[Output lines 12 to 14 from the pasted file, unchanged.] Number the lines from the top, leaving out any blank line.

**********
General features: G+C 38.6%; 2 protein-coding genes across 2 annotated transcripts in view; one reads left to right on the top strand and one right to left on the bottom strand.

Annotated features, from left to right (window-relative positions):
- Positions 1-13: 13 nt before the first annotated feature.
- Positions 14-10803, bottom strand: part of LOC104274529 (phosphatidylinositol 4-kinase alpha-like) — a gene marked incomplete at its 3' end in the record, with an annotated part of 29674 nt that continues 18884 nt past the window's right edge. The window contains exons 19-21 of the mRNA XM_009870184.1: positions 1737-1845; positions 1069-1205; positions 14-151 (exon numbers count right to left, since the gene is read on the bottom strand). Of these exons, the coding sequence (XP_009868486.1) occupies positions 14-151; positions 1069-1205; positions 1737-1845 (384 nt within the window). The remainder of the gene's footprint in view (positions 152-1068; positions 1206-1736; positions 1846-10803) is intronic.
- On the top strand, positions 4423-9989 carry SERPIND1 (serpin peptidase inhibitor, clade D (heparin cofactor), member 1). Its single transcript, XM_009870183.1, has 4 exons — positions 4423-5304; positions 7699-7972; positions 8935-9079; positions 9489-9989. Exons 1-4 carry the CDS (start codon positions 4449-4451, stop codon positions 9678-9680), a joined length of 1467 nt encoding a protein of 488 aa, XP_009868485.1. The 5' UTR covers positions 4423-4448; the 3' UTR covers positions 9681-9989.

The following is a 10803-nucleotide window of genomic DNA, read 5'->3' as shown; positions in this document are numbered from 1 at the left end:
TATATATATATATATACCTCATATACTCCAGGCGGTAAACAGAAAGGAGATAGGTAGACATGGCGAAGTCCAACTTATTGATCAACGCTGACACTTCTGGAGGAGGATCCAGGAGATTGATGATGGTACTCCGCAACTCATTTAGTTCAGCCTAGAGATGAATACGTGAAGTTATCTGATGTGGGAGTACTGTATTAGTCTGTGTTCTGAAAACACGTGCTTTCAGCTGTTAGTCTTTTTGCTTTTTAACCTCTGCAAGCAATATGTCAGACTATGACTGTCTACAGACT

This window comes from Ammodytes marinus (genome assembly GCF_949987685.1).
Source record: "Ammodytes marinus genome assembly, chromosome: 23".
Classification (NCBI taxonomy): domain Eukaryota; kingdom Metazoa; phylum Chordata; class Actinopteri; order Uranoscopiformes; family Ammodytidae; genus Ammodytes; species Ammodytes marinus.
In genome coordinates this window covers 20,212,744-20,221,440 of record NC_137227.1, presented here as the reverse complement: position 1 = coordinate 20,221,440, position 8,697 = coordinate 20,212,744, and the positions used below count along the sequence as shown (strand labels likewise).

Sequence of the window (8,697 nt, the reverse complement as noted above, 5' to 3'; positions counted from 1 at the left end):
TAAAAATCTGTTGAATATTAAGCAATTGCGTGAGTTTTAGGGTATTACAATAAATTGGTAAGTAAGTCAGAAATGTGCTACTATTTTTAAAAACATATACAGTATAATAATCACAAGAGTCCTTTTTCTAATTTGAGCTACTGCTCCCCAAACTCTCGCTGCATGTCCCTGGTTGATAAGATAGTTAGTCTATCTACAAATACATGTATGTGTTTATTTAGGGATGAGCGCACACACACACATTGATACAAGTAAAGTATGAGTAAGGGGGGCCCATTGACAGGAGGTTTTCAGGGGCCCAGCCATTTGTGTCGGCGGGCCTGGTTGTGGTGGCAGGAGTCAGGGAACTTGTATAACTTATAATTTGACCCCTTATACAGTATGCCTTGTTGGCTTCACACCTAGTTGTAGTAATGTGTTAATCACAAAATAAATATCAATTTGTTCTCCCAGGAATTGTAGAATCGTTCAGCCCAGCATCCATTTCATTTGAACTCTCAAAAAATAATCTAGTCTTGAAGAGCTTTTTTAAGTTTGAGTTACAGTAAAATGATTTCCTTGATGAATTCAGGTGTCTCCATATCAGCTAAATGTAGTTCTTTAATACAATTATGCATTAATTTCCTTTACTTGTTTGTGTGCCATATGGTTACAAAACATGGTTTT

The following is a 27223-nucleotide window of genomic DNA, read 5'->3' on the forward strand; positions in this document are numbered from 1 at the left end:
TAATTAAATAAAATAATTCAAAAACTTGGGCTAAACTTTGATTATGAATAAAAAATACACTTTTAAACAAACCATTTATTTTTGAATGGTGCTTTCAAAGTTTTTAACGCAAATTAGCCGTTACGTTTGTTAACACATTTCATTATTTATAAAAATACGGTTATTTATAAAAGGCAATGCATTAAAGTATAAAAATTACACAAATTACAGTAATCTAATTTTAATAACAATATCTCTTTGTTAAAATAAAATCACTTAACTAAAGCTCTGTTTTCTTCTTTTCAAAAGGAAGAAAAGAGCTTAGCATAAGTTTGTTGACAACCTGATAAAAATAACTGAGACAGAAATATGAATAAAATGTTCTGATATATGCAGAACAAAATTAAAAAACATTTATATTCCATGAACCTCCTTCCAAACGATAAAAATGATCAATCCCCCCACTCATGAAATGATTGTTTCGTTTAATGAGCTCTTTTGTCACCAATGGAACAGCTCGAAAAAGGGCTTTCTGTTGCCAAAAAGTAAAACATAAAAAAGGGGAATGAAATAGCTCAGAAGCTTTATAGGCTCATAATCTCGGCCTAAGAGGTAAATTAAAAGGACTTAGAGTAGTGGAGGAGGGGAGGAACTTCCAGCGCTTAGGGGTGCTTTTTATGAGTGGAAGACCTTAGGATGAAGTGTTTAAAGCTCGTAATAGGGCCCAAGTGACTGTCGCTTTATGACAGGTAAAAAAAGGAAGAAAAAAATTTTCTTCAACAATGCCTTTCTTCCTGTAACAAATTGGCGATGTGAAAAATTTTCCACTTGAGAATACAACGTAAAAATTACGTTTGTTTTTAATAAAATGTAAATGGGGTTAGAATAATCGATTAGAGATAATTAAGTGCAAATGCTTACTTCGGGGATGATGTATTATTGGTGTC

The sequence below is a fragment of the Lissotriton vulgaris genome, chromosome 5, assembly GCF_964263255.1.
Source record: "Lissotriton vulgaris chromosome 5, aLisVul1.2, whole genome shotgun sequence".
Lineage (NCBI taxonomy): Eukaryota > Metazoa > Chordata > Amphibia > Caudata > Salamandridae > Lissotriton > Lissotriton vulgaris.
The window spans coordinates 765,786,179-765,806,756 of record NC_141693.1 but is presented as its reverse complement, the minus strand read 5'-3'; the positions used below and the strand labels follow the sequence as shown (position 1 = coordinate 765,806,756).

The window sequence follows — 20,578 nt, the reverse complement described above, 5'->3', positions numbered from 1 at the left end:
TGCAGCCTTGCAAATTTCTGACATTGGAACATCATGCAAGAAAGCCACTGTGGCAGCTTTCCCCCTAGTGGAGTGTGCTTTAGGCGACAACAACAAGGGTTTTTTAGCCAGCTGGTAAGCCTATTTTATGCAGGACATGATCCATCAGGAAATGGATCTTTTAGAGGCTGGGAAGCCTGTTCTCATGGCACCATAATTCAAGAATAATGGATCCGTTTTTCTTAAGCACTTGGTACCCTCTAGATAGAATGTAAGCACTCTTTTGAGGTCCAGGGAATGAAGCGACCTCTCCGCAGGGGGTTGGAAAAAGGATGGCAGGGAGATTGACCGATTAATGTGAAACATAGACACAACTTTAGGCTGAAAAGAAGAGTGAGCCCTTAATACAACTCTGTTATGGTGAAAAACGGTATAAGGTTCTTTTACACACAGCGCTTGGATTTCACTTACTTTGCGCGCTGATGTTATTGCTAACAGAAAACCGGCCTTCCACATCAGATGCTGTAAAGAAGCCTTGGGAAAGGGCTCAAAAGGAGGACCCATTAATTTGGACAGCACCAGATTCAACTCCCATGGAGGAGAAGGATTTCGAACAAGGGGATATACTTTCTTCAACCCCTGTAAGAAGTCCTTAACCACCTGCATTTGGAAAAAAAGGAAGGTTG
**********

Sequence of the window (8,697 nt, the reverse complement as noted above, 5' to 3'; positions counted from 1 at the left end):
TAAAAATCTGTTGAATATTAAGCAATTGCGTGAGTTTTAGGGTATTACAATAAATTGGTAAGTAAGTCAGAAATGTGCTACTATTTTTAAAAACATATACAGTATAATAATCACAAGAGTCCTTTTTCTAATTTGAGCTACTGCTCCCCAAACTCTCGCTGCATGTCCCTGGTTGATAAGATAGTTAGTCTATCTACAAATACATGTATGTGTTTATTTAGGGATGAGCGCACACACACACATTGATACAAGTAAAGTATGAGTAAGGGGGGCCCATTGACAGGAGGTTTTCAGGGGCCCAGCCATTTGTGTCGGCGGGCCTGGTTGTGGTGGCAGGAGTCAGGGAACTTGTATAACTTATAATTTGACCCCTTATACAGTATGCCTTGTTGGCTTCACACCTAGTTGTAGTAATGTGTTAATCACAAAATAAATATCAATTTGTTCTCCCAGGAATTGTAGAATCGTTCAGCCCAGCATCCATTTCATTTGAACTCTCAAAAAATAATCTAGTCTTGAAGAGCTTTTTTAAGTTTGAGTTACAGTAAAATGATTTCCTTGATGAATTCAGGTGTCTCCATATCAGCTAAATGTAGTTCTTTAATACAATTATGCATTAATTTCCTTTACTTGTTTGTGTGCCATATGGTTACAAAACATGGTTTT

The following is a 27223-nucleotide window of genomic DNA, read 5'->3' on the forward strand; positions in this document are numbered from 1 at the left end: